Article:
Native Advertising Becomes a Preferred Ad Format
One way that publishers have begun capturing meaningful revenue on mobile devices is through native advertising. Once a Facebook-only format, dozens of top publishers have redesigned their sites to endless scroll formats that incorporate native ads, because they are much more valuable to brand marketers than banners. In 2015, we should see native advertising continue to grow and begin to mature into a more predictable and scalable ad format, as the providers incorporate tools to provide forecasting and guarantees.

Publishers Dig Deeper Into First-Party Data
Also in 2014, Data Management Platforms or DMPs finally went mainstream on the publisher side. While most advertisers and marketers have been capturing data for years, publishers are just beginning to capitalize on the trove of data they possess. In a world where context is increasingly commoditized, publisher first-party data has become a key differentiator to command higher value for publishers and marketers.  In 2015, we should see more marketers using both publisher and marketer data together to improve outcomes.

Transparency Helps To Combat Ad Fraud
Ad fraud finally became obvious as an industry-wide problem in 2014. Particularly in open-market RTB exchanges, statistics as high as 60% fraudulent impressions have been cited. Viewability metrics have been pushed hard by the IAB and the MMC to help combat certain kinds of fraud, but ultimately even they admitted the technology isn’t there yet. If we can continue to shine a bright light on this problem by increasing transparency, this is an area where we should see substantial improvement in 2015.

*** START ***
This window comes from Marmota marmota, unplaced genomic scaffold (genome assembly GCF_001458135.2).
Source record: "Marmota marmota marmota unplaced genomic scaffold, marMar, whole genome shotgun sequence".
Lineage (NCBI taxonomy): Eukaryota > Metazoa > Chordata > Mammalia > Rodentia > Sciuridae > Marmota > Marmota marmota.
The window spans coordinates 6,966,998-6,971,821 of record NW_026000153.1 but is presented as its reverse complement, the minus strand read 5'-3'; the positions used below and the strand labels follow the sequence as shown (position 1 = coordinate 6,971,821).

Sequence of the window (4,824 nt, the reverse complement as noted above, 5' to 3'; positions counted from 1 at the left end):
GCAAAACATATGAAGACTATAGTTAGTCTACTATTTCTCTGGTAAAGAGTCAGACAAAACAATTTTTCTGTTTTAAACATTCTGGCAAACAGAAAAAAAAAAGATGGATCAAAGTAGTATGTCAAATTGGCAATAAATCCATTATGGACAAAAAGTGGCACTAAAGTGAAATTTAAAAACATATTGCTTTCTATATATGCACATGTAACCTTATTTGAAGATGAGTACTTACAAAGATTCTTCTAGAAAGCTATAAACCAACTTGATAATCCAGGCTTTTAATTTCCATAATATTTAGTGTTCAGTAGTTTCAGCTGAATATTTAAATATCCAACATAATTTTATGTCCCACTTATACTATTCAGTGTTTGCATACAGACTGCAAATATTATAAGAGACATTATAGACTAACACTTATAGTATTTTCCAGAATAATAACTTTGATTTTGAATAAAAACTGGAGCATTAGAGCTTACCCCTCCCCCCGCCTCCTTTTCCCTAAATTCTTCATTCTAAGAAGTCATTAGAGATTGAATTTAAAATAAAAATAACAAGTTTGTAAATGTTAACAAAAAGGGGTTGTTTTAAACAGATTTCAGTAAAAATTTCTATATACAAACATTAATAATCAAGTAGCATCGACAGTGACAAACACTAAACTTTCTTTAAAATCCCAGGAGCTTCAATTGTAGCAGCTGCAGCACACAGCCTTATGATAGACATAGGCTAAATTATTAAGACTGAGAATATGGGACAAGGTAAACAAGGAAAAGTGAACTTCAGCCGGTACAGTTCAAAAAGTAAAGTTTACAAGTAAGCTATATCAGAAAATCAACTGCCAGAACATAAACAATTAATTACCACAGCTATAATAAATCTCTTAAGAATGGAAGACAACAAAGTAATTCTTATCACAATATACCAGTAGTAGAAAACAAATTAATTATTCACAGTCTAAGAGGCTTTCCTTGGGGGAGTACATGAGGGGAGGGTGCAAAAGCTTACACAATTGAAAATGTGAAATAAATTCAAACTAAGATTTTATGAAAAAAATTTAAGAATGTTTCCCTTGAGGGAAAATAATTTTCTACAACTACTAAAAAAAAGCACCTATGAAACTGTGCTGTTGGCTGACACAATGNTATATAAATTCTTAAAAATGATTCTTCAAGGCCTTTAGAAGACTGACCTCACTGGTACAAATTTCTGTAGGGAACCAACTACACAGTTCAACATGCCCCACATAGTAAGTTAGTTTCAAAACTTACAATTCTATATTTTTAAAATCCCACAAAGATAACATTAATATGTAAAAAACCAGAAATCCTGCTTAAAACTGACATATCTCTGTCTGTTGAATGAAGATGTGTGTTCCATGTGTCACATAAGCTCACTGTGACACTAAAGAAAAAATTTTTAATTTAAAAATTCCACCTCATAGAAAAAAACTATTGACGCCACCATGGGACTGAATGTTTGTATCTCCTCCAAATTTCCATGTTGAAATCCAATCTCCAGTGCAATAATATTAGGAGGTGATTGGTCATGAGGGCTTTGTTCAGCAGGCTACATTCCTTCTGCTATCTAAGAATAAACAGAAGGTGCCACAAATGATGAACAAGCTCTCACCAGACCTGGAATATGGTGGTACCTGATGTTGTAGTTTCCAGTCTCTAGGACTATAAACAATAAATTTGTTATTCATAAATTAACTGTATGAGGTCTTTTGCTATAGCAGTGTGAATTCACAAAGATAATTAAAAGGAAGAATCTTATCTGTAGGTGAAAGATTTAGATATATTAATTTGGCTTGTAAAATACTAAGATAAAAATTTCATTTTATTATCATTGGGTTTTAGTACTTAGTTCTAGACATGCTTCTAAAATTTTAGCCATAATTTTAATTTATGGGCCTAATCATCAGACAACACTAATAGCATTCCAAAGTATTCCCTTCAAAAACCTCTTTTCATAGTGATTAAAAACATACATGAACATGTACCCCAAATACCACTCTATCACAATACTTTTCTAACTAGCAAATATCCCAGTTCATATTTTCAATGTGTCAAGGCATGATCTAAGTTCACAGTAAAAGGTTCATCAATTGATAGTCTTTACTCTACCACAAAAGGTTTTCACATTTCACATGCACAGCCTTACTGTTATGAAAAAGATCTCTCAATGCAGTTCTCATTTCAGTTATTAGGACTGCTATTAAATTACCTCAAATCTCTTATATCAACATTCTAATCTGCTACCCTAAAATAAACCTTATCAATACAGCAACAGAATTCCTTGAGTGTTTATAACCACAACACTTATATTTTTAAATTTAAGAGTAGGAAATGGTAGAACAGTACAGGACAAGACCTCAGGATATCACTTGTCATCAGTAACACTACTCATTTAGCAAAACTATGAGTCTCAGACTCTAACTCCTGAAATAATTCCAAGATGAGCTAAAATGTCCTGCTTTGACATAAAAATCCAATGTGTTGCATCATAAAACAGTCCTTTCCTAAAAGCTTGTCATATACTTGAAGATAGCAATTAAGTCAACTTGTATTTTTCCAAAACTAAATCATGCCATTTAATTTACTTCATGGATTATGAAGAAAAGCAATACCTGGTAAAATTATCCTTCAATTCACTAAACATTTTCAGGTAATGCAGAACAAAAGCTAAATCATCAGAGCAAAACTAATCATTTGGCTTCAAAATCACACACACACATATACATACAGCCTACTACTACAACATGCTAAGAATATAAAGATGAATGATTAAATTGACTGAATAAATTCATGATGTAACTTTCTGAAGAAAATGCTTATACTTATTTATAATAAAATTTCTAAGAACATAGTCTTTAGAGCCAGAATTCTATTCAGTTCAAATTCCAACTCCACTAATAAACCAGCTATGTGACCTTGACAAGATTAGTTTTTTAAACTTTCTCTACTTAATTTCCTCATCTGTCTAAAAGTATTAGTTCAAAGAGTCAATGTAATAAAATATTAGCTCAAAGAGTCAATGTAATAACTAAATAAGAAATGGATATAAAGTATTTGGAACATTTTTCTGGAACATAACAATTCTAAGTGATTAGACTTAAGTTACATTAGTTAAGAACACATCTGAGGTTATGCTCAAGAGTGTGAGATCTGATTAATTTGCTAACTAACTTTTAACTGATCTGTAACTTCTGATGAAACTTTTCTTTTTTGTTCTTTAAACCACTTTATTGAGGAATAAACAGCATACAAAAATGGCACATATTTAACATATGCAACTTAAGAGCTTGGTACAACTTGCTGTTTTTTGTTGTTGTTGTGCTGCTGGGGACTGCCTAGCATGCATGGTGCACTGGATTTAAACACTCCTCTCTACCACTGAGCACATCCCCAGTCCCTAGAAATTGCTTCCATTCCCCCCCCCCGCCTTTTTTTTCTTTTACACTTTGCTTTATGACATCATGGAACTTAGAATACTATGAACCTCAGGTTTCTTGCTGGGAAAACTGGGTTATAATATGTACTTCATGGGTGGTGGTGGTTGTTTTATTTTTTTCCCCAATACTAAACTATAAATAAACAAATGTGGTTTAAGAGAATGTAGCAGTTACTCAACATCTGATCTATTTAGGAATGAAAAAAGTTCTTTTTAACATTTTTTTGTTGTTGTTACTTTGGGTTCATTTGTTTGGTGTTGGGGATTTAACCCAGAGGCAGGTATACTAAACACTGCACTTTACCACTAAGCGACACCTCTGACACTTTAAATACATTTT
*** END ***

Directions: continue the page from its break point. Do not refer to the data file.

Video Explodes With Demand Exceeding Supply
Video as an ad format, whether on mobile or desktop, has finally begun tempting TV brand buyers onto the internet. Video grew dramatically in 2014 and should continue to explode in 2015. Video is often the only format where demand exceeds supply for many publishers, and thus the majority of the sales have been up-front guarantees and not RTB. Improvements in programmatic capabilities, especially automated guaranteed buying, should contribute greatly to this growth.

Automated Guaranteed Goes Mainstream
Speaking of automated guaranteed, 2014 seems to be have been the year of testing, and 2015 is shaping up to be the year where automated guaranteed buying comes into its own. We are starting to see publishers requiring buyers to use automated guaranteed channels for certain kinds of buys in order to reduce costs. More importantly, we are seeing big brand buyers mandate that publishers accept automated guaranteed buys through standard APIs in order to consolidate reporting. 2015 should see dramatic growth as publishers and buyers realize the efficiencies from automating routine tasks.